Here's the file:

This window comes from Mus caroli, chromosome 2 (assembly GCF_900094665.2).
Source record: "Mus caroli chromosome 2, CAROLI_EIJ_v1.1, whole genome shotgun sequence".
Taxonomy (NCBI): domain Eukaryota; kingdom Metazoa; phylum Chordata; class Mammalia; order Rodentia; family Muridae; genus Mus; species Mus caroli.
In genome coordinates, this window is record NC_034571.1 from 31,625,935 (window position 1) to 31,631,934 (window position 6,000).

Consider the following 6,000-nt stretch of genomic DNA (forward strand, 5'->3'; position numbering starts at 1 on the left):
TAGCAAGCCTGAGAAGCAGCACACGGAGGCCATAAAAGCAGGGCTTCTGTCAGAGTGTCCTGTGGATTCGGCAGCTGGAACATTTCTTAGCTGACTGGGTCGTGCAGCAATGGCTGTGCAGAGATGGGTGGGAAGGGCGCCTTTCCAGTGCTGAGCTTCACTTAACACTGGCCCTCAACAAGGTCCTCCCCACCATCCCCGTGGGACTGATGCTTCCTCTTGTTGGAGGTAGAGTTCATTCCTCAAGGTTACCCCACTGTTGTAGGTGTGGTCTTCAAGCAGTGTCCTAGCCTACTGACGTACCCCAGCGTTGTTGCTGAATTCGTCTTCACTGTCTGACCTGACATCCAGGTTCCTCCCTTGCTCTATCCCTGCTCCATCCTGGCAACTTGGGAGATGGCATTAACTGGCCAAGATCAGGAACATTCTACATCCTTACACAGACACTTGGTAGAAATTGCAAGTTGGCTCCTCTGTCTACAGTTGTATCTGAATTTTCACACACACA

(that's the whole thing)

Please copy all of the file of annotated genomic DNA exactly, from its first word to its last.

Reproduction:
This window comes from Mus caroli, chromosome 2 (assembly GCF_900094665.2).
Source record: "Mus caroli chromosome 2, CAROLI_EIJ_v1.1, whole genome shotgun sequence".
Taxonomy (NCBI): domain Eukaryota; kingdom Metazoa; phylum Chordata; class Mammalia; order Rodentia; family Muridae; genus Mus; species Mus caroli.
In genome coordinates, this window is record NC_034571.1 from 31,625,935 (window position 1) to 31,631,934 (window position 6,000).

Consider the following 6,000-nt stretch of genomic DNA (forward strand, 5'->3'; position numbering starts at 1 on the left):
TAGCAAGCCTGAGAAGCAGCACACGGAGGCCATAAAAGCAGGGCTTCTGTCAGAGTGTCCTGTGGATTCGGCAGCTGGAACATTTCTTAGCTGACTGGGTCGTGCAGCAATGGCTGTGCAGAGATGGGTGGGAAGGGCGCCTTTCCAGTGCTGAGCTTCACTTAACACTGGCCCTCAACAAGGTCCTCCCCACCATCCCCGTGGGACTGATGCTTCCTCTTGTTGGAGGTAGAGTTCATTCCTCAAGGTTACCCCACTGTTGTAGGTGTGGTCTTCAAGCAGTGTCCTAGCCTACTGACGTACCCCAGCGTTGTTGCTGAATTCGTCTTCACTGTCTGACCTGACATCCAGGTTCCTCCCTTGCTCTATCCCTGCTCCATCCTGGCAACTTGGGAGATGGCATTAACTGGCCAAGATCAGGAACATTCTACATCCTTACACAGACACTTGGTAGAAATTGCAAGTTGGCTCCTCTGTCTACAGTTGTATCTGAATTTTCACACACACA